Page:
It’s National Apprenticeship Week in the UK, although it seems to have been more low-key than in previous years. Aimed at ‘increasing awareness, understanding and demand for apprentices’, the week has included apprenticeship fairs, networking events and awards ceremonies (congratulations to Georgina Oag, on an advanced engineering apprenticeship at the Manufacturing Technology Centre in Coventry, who has won Engineering Apprentice of the Year accolades from both Warwickshire College and Coventry Freeman’s Guild), but there doesn’t seem to have been quite as much activity as in previous years.
This might be because apprenticeships are currently in quite a good state in the UK. The major manufacturing and engineering companies all offer apprenticeship schemes which are routinely oversubscribed (it’s not unusual for us to hear of 60 applicants or more for every place) and nobody in the sector seems to doubt the value of apprenticeships: it’s regarded seemingly by all as just as valid a way for young people to start their career in engineering as the university route. Many apprenticeships include university content, and come with an option to take a degree-level quaification attached.
’Apprenticeship might be a venerable concept, but it is absolutely key to the future.
The picture isn’t universally rosy, of course. For example, a satellite communications company based in a well-off town in the south of England has difficulty recruiting apprentices from its local region; as a result, most of its apprentices come from elsewhere in the country and need to be found accommodation. And although the Jaguar Land Rovers, Rolls Royces and BAE Systems of this country can of course operate apprenticeship schemes with no difficulty, the situation is not the same for smaller and medium-sized companies (who, let’s not forget, make up the majority of the engineering and manufacturing sectors in the UK) who may find it not so easy to allocate resources and form connections with education institutions to run such programmes. Government help is available for SMEs – companies up to 1000 employees can claim £1500 per apprentice between 16 and 24, up to a total of 10 – but financially-pressed companies must still find it difficult. According to the UK Commission for Employment and Skills, only 18 per cent of manufacturing companies offer formal apprenticeships, although this is still ahead of all companies, for which the proportion is 13 per cent.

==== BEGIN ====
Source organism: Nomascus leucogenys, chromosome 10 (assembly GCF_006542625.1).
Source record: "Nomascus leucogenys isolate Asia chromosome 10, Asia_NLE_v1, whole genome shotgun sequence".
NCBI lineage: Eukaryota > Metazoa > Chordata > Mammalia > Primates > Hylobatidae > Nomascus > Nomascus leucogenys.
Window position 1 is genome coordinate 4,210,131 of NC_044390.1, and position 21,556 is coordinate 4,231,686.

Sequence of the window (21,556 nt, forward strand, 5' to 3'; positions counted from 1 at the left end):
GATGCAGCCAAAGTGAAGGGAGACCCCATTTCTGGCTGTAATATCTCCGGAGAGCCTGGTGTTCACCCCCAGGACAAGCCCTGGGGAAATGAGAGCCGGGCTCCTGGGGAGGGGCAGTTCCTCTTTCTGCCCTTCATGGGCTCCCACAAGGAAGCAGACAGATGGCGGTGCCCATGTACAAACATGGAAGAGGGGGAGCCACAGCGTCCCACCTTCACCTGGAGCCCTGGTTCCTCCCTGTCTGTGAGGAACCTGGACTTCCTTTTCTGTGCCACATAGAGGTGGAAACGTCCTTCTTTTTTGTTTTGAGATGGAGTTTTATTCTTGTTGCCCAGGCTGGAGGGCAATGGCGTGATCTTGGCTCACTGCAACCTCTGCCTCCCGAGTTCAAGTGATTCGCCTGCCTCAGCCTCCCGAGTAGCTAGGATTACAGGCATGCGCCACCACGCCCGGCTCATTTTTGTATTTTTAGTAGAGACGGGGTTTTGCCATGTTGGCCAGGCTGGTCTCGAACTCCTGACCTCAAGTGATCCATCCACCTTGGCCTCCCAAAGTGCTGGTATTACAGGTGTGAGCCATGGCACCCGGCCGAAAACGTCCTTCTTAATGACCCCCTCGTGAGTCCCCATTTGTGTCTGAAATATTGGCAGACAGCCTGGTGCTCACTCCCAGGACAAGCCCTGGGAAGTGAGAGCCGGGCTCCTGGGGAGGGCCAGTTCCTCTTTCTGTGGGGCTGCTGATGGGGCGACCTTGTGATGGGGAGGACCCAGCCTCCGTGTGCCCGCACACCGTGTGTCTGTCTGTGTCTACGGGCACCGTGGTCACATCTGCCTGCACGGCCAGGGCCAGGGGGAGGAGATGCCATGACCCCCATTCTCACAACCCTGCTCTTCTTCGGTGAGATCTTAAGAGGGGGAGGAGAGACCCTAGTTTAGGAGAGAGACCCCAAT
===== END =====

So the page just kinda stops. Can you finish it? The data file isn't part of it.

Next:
There’s also the simple matter of demographics. As we’re constantly told, the average age of engineers is going up, and the number of experienced engineers retiring is increasing every year. The whole essence of apprenticeships is that experienced practitioners pass on their skills to the upcoming generation, so we have to be aware that those older employees are a resource to be nurtured, as they’re just as vital as the young entrants.
So it’s possibly the case that the most important targets for National Apprenticeship Week are employers (particularly smaller ones), parents and teachers. The messages that apprenticeship is in no way a second-rate option, that it’s suitable for people of any and all backgrounds, and that it depends on experienced staff being available to take on the role of mentor, need to keep being pressed. Apprenticeship might be a venerable concept, but it is absolutely key to the future.